“You’re heading to the Arboretum, then?” Alan didn’t quite sound concerned, but there was a note of something warning in his voice.

“Just the Nursiian Smoglands,” Nik said quickly; “nowhere too far from civilisation.”

“I assume,” said Alice, “that because I’ve got a native to the Arboretum, it should be fine. Wait, why’s it called the Arboretum? That’s not very, er, ominous as a name.”

“I mean,” Alan replied, “it’s also called Eden, but that’s hardly less innocuous-sounding.”

“There are more misleading Realms, I guess?” Nik said.

“The Garden strikes me as one,” supplied Red. “That’s the Domain of War Herself.”

“You’re right, that sounds entirely un-dangerous.”

Alan looked a bit less worried. “Well, since you’re going with a knowledgeable guide, you should be fine. And Aidra’s going too, I guess.”

“You wound me, sir.”

“Oh no, poor you,” he replied with absolutely no inflection. “Now, Alice, why don’t you try some of these! I think they’re pretty suited to the human palate, but a second opinion wouldn’t hurt.”

She took one of the offered cakelike blobs, which burst on her tongue, a small explosion of syrupy fruitiness.

“Reminds me of a jam doughnut,” she said.

“Yeah, I thought so too, but they apparently grow on a type of bush!”

Alice held up a finger, finished her mouthful, then spoke. “So, about the Arboretum being dangerous-”

“It shouldn’t be.”

“Hey, don’t interrupt, Nik. I’m sure it’s not dangerous near wherever swampy place is that you come from, but how dangerous is it everywhere else?”

Well,” said Aidra, “there’s always the rampaging Horrifying Monster Of Very Painful Death.”

“I’m pretty sure that’s not a real thing. Nik?”

He squinted at his brother. “Hmm. I think I know what he’s talking about, and it’s not called that.”

“Oh, okay then!” she said brightly. “It’s not actually called the Horrifying Monster Of Very Painful Death, that makes it all better!”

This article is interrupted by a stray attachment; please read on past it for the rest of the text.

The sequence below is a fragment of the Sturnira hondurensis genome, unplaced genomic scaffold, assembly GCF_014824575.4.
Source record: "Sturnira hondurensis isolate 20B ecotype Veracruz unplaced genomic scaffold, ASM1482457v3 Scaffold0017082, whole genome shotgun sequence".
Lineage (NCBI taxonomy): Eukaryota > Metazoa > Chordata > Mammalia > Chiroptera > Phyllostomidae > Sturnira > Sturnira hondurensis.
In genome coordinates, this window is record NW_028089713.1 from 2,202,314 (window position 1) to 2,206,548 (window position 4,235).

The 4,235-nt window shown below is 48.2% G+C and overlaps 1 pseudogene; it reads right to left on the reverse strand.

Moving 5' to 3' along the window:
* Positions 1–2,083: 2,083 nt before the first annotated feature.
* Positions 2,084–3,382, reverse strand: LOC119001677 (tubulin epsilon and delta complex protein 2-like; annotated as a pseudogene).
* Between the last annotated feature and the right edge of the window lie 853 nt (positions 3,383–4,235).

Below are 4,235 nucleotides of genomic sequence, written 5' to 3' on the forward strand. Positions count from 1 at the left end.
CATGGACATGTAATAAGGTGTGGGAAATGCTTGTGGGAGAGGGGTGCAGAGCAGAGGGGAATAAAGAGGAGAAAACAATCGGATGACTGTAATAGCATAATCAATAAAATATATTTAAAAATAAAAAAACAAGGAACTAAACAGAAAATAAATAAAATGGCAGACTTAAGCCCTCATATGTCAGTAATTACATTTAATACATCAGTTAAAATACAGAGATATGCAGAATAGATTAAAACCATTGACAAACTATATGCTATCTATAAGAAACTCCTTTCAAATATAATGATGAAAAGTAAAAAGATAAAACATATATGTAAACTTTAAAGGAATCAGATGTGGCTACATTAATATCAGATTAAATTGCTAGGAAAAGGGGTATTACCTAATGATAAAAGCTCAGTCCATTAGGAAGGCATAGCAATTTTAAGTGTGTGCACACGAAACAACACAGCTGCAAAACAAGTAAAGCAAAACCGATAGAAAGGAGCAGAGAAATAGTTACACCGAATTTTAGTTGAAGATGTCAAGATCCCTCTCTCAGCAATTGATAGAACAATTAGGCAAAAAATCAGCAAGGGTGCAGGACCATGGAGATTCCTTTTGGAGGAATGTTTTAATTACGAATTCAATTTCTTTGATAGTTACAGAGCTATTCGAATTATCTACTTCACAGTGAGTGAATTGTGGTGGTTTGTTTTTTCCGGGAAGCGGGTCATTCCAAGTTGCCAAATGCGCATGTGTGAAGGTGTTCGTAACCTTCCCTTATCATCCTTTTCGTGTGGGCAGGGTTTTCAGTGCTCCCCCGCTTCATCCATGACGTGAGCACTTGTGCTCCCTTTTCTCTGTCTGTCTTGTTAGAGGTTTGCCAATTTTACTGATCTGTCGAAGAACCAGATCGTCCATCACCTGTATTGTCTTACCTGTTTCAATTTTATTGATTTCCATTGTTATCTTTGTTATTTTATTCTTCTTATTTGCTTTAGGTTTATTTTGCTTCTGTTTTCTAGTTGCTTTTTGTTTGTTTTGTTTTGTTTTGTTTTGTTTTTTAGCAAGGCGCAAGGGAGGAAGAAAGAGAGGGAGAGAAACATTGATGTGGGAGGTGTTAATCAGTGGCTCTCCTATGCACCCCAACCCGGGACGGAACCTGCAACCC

“They’re called Ochre Defoliants, and they mostly eat trees, but are very poisonous. Luckily,” he said, glaring at Aidra, “they’re not actually known to come near the Smoglands at all. It’s far outside their normal range, and keeping big monsters out of civilisation is a thing that’s handled by the locals.”

“I wasn’t, er, trying to caution you not to go there,” said Alan. “It’s more that I wanted you to be aware that it’s another Realm, and has an entirely new set of dangers and pitfalls for the unwary traveller. For a start, most of the landscape is alive.”

Alice nodded. “Right. Wait, alive alive?”

“Yeah, see? New pitfalls!”

Liz looked up from where she was, with Ed’s help, hustling Aidra. “Tell her about the walking mountains!”


According to Alan, the Arboretum, as the Realm of Life, was vibrant in all senses, bursting with vitality. Forests migrated, uprooting and shuffling around the insides of the bioterra they grew on. Rivers sang. Roads slithered across the landscapes like worms. The very mountains of the Realm bent and shifted, breathing in their sleep, and occasionally rose on great stone limbs, shuffled a few miles, and sat down again.

“Most of them have been herded to the wilder places, where they won’t get disturbed-”

She interrupted Alan’s explanation. “Hey hey, hold on. What in the fresh hells herds mountains like sheep?

“Oh, right. Ancient trolls, usually, or Stone Dragons.”

“Okay, that makes perfect sense, carry on.”

“That’s about it for walking mountains.”

“Well, then. Thanks for warning me. And for tea, that was lovely.”